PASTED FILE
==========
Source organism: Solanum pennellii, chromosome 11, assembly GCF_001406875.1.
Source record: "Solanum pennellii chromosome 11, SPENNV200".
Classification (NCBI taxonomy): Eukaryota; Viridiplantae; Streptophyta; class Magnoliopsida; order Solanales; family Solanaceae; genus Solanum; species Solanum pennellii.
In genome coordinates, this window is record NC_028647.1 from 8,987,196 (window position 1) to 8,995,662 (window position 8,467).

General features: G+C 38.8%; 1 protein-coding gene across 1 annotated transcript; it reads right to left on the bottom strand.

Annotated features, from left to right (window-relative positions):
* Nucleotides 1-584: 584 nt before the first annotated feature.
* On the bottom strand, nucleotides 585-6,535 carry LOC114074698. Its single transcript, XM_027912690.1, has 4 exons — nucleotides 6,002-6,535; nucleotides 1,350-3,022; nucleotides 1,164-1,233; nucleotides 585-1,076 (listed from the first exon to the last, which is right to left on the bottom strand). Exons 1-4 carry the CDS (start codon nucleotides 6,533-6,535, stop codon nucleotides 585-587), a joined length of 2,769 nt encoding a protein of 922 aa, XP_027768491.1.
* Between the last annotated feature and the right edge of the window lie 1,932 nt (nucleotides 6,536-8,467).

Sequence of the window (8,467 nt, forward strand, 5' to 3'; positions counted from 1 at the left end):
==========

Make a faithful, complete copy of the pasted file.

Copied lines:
Source organism: Solanum pennellii, chromosome 11, assembly GCF_001406875.1.
Source record: "Solanum pennellii chromosome 11, SPENNV200".
Classification (NCBI taxonomy): Eukaryota; Viridiplantae; Streptophyta; class Magnoliopsida; order Solanales; family Solanaceae; genus Solanum; species Solanum pennellii.
In genome coordinates, this window is record NC_028647.1 from 8,987,196 (window position 1) to 8,995,662 (window position 8,467).

General features: G+C 38.8%; 1 protein-coding gene across 1 annotated transcript; it reads right to left on the bottom strand.

Annotated features, from left to right (window-relative positions):
* Nucleotides 1-584: 584 nt before the first annotated feature.
* On the bottom strand, nucleotides 585-6,535 carry LOC114074698. Its single transcript, XM_027912690.1, has 4 exons — nucleotides 6,002-6,535; nucleotides 1,350-3,022; nucleotides 1,164-1,233; nucleotides 585-1,076 (listed from the first exon to the last, which is right to left on the bottom strand). Exons 1-4 carry the CDS (start codon nucleotides 6,533-6,535, stop codon nucleotides 585-587), a joined length of 2,769 nt encoding a protein of 922 aa, XP_027768491.1.
* Between the last annotated feature and the right edge of the window lie 1,932 nt (nucleotides 6,536-8,467).

Sequence of the window (8,467 nt, forward strand, 5' to 3'; positions counted from 1 at the left end):